Motive for Canadian knife massacre may remain unknown, police say

Streaming HUBApril 28, 2023

Police in Canada said Thursday they will never know why a man went on a knife rampage last year that killed 11 people and injured 17.

The Royal Canadian Mounted Police released details at a press conference on the September 4 killings in the James Smith Cree Nation and the nearby Saskatchewan village of Weldon, but did not specify a motive.

Miles Sanderson, the 32-year-old accused in the attacks, died in police custody a few days later.

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Officer in charge of Superintendent Major Crimes, Joshua Graham, said Miles Sanderson and his brother Damian Sanderson went to the James Smith Cree Nation on September 1 to deal drugs.

The day before the massacre, Damian Sanderson told people at a nearby bar that he had a “mission to do” and that “people will hear about it in the next few hours.” However, Damian Sanderson was one of the first people to be murdered in the stampede that morning.

Saskatchewan RCMP commanding officer, Assistant Commissioner Rhonda Blackmore, said that since both Miles and Damian Sanderson are dead, “some pieces of information may never be known.”

“To speak exactly about their mindset and what they were thinking, we can’t necessarily address that,” Blackmore said at the news conference.

Miles Sanderson and Damian Sanderson got into a fight in a vehicle after the brothers attacked a man with scissors in their home. An injured Damian Sanderson fled the scene, leaving the vehicle in the trees by the side of the road. His body will be kept there the next day.

Myles Sanderson continued to visit various homes in the community, attacking some and killing others. He threatened other people, saying they were lucky they weren’t hurt because he stole some of their vehicles.

On September 9, after three days of searching and hundreds of reports of sightings, police arrested Miles Sanderson on a highway near Rostern, Saskatchewan. He went into medical trouble soon after being placed in custody and died.

Blackmore was asked why the RCMP could not apprehend Miles Sanderson sooner.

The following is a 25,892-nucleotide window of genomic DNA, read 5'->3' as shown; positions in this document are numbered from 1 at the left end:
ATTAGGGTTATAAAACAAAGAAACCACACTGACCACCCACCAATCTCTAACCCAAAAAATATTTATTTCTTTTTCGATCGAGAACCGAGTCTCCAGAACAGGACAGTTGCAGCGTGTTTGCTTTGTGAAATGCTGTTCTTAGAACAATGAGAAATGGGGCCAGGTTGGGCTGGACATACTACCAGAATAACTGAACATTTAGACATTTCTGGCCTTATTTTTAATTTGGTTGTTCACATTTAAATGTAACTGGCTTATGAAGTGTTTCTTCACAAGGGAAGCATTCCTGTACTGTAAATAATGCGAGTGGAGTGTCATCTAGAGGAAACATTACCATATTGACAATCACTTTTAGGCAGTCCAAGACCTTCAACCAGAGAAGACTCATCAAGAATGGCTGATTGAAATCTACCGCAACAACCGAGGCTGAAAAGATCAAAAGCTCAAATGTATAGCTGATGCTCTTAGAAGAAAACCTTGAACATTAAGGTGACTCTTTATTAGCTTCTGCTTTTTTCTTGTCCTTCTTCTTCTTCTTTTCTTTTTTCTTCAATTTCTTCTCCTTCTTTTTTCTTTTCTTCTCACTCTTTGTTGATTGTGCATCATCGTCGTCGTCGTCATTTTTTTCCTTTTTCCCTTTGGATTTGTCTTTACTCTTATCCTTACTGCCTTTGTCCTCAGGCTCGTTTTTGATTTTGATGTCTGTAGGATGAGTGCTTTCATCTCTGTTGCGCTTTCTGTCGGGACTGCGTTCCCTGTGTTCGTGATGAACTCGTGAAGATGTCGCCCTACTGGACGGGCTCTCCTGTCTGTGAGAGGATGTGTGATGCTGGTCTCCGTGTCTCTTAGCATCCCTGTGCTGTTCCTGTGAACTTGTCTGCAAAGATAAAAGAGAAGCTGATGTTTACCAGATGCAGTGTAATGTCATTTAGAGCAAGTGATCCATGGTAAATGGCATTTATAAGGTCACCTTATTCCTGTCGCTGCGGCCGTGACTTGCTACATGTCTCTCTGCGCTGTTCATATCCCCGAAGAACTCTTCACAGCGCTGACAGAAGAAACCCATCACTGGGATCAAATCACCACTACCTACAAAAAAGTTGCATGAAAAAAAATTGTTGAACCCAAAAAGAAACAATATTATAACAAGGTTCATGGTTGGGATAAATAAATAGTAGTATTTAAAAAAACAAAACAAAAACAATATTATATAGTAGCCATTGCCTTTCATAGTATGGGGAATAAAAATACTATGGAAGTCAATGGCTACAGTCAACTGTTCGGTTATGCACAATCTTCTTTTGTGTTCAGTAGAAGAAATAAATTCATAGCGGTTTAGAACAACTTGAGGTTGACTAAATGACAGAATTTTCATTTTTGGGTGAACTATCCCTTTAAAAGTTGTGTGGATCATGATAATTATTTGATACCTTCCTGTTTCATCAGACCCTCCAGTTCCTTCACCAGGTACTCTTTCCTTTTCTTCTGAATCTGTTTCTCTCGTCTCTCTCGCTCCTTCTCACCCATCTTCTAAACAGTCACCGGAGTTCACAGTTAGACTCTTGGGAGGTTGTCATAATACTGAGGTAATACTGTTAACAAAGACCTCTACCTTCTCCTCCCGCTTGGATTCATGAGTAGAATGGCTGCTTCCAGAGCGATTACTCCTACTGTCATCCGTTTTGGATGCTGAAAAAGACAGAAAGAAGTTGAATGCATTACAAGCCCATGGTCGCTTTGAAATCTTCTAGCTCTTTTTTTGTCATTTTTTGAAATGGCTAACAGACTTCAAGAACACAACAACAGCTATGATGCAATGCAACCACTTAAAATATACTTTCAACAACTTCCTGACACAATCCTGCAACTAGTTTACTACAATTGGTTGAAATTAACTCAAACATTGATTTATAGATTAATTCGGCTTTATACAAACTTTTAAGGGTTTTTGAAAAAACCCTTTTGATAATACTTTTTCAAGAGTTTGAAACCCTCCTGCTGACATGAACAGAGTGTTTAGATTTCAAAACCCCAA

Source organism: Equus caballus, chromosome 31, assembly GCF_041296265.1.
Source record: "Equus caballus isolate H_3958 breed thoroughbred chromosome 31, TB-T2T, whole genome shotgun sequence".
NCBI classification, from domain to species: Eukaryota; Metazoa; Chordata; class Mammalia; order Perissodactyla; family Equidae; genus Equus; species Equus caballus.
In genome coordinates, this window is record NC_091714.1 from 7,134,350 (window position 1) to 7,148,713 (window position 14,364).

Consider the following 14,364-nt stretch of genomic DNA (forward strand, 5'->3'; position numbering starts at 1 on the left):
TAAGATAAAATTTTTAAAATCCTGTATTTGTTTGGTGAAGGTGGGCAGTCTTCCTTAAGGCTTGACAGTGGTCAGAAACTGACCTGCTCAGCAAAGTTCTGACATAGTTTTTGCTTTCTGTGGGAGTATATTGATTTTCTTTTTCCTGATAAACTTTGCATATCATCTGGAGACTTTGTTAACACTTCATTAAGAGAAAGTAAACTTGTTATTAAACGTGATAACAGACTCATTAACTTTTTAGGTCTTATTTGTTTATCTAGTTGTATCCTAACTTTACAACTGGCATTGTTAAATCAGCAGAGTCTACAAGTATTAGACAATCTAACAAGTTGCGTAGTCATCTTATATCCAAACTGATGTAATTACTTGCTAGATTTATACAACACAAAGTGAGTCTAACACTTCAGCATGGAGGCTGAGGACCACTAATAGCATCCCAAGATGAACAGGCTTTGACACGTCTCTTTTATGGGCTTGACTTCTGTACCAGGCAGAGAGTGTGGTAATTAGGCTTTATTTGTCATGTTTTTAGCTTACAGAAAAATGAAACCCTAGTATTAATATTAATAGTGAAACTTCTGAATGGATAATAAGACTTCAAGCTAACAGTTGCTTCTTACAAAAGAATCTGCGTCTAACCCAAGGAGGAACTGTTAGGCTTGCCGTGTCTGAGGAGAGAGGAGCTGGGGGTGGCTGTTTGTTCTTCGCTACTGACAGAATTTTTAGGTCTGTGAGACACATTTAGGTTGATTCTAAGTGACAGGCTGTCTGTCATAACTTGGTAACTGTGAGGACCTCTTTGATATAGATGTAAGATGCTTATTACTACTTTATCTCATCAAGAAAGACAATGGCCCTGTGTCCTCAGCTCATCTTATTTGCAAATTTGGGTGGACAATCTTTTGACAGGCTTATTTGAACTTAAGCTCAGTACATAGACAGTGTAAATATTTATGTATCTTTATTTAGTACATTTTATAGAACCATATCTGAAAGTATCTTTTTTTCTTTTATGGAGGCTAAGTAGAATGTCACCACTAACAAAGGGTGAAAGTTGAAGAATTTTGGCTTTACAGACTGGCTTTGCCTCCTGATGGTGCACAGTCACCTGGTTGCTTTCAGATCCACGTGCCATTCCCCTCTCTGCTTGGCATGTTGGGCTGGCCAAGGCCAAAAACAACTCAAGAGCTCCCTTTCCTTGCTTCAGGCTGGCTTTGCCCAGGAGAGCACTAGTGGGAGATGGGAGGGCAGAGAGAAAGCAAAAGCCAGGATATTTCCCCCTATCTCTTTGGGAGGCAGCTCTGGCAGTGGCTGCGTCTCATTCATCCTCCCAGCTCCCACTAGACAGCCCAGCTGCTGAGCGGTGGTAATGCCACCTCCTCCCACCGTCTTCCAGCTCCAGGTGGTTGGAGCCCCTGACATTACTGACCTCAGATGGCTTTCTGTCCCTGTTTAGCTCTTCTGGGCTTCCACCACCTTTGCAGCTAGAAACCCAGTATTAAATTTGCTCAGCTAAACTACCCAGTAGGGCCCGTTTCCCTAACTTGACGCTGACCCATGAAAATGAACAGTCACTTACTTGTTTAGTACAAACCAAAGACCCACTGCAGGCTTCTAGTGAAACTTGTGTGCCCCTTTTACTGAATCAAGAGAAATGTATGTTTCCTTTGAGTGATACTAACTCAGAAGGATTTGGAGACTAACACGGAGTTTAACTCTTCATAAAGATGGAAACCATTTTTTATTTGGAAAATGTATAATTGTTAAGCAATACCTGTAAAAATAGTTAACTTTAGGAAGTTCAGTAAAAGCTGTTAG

“His attacks were unexpected,” she said. “As fast as information was coming in about the vehicle he was in, he was leaving that vehicle and going on foot and then stealing other vehicles.

sanderson brothers

Canadian police say they can’t find an explanation for Miles Sanderson’s 2022 stabbing spree that left nearly a dozen people dead. (Michael Bell/The Canadian Press via AP, File)

“It was a very fast-paced, very dynamic and chaotic situation.”

Police say that even after almost eight months have passed, the investigation into the stabbing incident has not been completed.

Blackmore said the RCMP investigated 42 different crime scenes, including buildings and vehicles. They also seized nearly 700 exhibits and spoke with more than 250 witnesses.

A handful of people from the community in Melfort attended the presentation, but the victims and their families received the update on Wednesday.

Daryl Burns, whose sister Lydia Gloria Burns was found stabbed to death, said it gave some closure.

“The way the morning unfolded there was so much confusion, so much turmoil,” Burns said. “Looking back at it, you couldn’t really tell where he was going or what he was going to do.”

He said there was a lot of emotion and “a lot of sadness and grief” upon hearing the timeline.

Police said the update would not affect two coroner’s inquests scheduled for early next year.

One of the inquiries is to focus on the murders, while the other is to look into the suspect. Police have said Sanderson went into medical trouble shortly after being arrested near the Saskatchewan town of Rostern.

An independent investigation is also being conducted by Saskatoon Police and the Saskatchewan Serious Incident Response Team.

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Police previously released few details about the fatal attack on the First Nation, about 105 miles northeast of Saskatoon.

Four dangerous persons alerts were issued just before 10am, stating that there were several victims and giving details of the suspects and the vehicle in which they were traveling.

Later that day, police announced that several people were killed or injured in attacks at 13 locations.

The province was on edge and the police were on the lookout for days. Blackmore said police received tips from across Canada about people who had definitely seen Miles Sanderson.

“It takes time as we assess information as it comes in to determine what is or is not reliable information as it comes out,” she said.

The matter was adjourned till 7 September. A 911 call about a stolen white truck came in from the town of Wakaw, about 68 miles southwest of First Nation. Police cars raced along the rural roads of the area and a helicopter hovered overhead.

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The suspect vehicle crashed into a ditch near Rosthorn and crashed into trees along the highway. Miles Sanderson was taken into police custody, but shortly afterwards he went into medical trouble and died.

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